• Fiscal evasion in the old world


    I just finished reading the book “Ces 600 milliards qui manquent à la France“, in which Antoine Peillon exposes some elements of the massive tax evasion that takes place in France, in particular thanks to the diligence of UBS. This is an interesting book, which holds a lot of information and suggests plausible mechanisms behind the systematic evasion business, although the text is at times quite dense and one is left with the feeling that some connections remain to be established or documented.

    To put the global estimations in perspective, the book mentions the work of Gabriel Zucman, PhD student at PSE and currently on the job market, whose job market paper (The Missing Wealth of Nations: Are Europe and the U.S. net Debtors or net Creditors?) attempts to quantify the amoount of unrecorded financial wealth held in tax heavens around the world. His conclusion is that accounting for the evasion by Eurozone nationals would turn the EU into a net creditor!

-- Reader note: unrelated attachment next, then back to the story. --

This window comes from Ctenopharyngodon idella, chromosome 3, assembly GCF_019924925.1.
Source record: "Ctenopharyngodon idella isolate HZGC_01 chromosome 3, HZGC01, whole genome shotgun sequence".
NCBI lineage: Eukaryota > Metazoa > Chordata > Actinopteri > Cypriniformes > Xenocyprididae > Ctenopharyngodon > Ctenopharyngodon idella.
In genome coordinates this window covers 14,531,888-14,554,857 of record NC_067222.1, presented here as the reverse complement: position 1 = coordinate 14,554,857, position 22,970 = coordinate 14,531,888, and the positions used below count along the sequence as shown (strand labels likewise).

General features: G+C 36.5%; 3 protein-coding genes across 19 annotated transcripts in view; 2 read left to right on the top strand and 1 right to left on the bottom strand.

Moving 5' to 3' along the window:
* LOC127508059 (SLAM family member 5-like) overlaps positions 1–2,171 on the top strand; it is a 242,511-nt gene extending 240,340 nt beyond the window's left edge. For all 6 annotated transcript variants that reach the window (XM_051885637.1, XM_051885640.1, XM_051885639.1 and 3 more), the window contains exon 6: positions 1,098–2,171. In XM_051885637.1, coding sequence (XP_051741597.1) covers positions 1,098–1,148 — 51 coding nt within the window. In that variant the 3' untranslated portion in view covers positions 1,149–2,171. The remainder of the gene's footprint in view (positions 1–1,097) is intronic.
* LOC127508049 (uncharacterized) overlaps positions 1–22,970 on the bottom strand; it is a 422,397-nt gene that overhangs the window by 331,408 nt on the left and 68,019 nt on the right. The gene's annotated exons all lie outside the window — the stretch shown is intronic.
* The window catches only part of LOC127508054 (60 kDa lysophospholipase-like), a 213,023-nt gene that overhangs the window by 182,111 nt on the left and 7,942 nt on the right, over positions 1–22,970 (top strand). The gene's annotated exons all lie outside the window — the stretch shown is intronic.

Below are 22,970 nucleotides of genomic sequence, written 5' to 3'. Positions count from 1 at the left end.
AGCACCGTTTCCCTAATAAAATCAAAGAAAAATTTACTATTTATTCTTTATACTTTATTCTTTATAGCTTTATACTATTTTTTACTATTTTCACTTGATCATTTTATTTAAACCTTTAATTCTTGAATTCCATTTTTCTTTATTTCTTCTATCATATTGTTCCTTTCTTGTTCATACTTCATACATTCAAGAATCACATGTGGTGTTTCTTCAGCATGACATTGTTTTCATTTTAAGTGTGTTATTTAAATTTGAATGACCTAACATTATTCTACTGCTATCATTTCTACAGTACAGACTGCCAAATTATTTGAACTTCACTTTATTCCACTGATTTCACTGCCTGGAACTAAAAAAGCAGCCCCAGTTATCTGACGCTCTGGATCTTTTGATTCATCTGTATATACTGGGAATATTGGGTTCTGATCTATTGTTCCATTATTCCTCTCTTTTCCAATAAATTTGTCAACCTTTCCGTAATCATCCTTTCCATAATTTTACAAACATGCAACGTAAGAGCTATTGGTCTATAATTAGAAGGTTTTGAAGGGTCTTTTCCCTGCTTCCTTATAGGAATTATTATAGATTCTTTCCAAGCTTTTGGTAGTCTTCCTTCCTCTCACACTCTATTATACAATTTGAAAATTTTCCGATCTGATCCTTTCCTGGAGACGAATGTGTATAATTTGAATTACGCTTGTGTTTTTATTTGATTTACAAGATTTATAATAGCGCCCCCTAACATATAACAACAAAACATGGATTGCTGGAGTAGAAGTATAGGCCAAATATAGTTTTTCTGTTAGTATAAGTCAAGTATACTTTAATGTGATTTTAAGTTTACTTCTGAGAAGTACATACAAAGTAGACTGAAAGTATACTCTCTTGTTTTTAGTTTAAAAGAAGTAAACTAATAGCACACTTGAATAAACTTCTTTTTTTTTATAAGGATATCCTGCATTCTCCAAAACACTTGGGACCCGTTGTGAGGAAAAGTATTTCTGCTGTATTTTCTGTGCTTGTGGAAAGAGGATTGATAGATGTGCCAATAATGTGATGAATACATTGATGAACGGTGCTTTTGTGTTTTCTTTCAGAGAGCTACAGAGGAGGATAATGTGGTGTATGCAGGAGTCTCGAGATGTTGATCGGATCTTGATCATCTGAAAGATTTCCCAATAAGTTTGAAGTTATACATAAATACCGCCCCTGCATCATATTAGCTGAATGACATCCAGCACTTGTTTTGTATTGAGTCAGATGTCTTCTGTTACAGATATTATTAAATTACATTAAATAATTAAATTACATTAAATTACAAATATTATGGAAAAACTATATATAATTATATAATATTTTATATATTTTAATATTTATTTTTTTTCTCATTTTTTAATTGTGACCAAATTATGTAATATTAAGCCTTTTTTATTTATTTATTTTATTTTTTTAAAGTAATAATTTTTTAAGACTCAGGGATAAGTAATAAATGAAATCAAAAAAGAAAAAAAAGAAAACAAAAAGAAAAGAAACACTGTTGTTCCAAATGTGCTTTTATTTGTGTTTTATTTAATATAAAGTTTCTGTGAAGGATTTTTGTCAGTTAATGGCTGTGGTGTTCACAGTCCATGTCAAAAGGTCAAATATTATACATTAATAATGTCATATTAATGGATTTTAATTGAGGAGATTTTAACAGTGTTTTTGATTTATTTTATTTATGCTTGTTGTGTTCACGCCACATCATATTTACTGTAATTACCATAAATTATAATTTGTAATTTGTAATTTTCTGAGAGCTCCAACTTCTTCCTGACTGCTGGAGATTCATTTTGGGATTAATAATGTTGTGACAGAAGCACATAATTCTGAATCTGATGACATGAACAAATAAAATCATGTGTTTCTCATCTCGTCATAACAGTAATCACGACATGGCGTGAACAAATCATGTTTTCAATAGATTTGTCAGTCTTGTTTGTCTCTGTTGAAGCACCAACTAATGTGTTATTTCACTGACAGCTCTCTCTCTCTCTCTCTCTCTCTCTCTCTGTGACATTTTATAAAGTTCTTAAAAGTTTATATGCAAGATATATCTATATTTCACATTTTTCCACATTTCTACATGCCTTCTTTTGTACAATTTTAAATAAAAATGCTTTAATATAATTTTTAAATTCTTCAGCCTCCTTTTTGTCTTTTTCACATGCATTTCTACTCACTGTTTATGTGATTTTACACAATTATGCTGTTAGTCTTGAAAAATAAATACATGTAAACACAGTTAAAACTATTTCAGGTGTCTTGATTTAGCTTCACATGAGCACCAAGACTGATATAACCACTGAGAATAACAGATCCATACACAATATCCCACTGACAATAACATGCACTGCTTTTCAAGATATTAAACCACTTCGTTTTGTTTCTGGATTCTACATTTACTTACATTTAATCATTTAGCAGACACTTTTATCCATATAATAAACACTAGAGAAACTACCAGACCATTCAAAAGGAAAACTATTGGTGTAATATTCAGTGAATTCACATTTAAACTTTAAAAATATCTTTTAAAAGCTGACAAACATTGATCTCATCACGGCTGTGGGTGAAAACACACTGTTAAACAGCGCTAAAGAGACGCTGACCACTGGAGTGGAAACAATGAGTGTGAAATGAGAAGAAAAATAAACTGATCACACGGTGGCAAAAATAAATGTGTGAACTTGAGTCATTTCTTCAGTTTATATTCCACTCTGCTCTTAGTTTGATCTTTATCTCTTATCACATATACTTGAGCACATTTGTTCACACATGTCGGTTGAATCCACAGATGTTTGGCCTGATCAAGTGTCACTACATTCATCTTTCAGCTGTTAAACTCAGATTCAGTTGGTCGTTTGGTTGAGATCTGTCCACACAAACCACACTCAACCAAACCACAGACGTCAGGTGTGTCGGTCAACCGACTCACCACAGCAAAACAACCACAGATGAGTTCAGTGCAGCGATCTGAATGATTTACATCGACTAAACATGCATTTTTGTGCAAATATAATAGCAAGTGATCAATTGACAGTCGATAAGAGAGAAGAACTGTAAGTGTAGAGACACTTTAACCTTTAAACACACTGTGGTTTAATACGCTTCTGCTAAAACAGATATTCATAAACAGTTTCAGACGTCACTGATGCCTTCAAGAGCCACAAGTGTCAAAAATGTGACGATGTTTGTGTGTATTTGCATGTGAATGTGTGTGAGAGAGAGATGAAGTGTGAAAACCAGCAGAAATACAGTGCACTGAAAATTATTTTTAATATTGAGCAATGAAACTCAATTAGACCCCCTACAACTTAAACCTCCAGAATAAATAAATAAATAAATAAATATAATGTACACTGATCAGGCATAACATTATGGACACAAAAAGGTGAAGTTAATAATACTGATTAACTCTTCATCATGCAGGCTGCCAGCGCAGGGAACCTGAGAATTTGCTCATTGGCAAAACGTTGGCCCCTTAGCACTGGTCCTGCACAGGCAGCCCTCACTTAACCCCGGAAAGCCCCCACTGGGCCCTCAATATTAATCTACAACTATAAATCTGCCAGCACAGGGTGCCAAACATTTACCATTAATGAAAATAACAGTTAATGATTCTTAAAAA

This paper shows that official statistics substantially underestimate the net foreign asset positions of rich countries because they fail to capture most of the assets held by households in offshore tax havens. Drawing on a unique Swiss dataset and exploiting systematic anomalies in countries’ portfolio investment positions, I find that around 8% of the global financial wealth of households is held in tax havens, three-quarters of which goes unrecorded. On the basis of plausible assumptions, accounting for unrecorded assets turns the eurozone, officially the world’s second largest net debtor, into a net creditor. It also reduces the U.S. net debt significantly. The results shed new light on global imbalances and challenge the widespread view that, after a decade of poor-to-rich capital flows, external assets are now in poor countries and debts in rich countries. I provide concrete proposals to improve international statistics.

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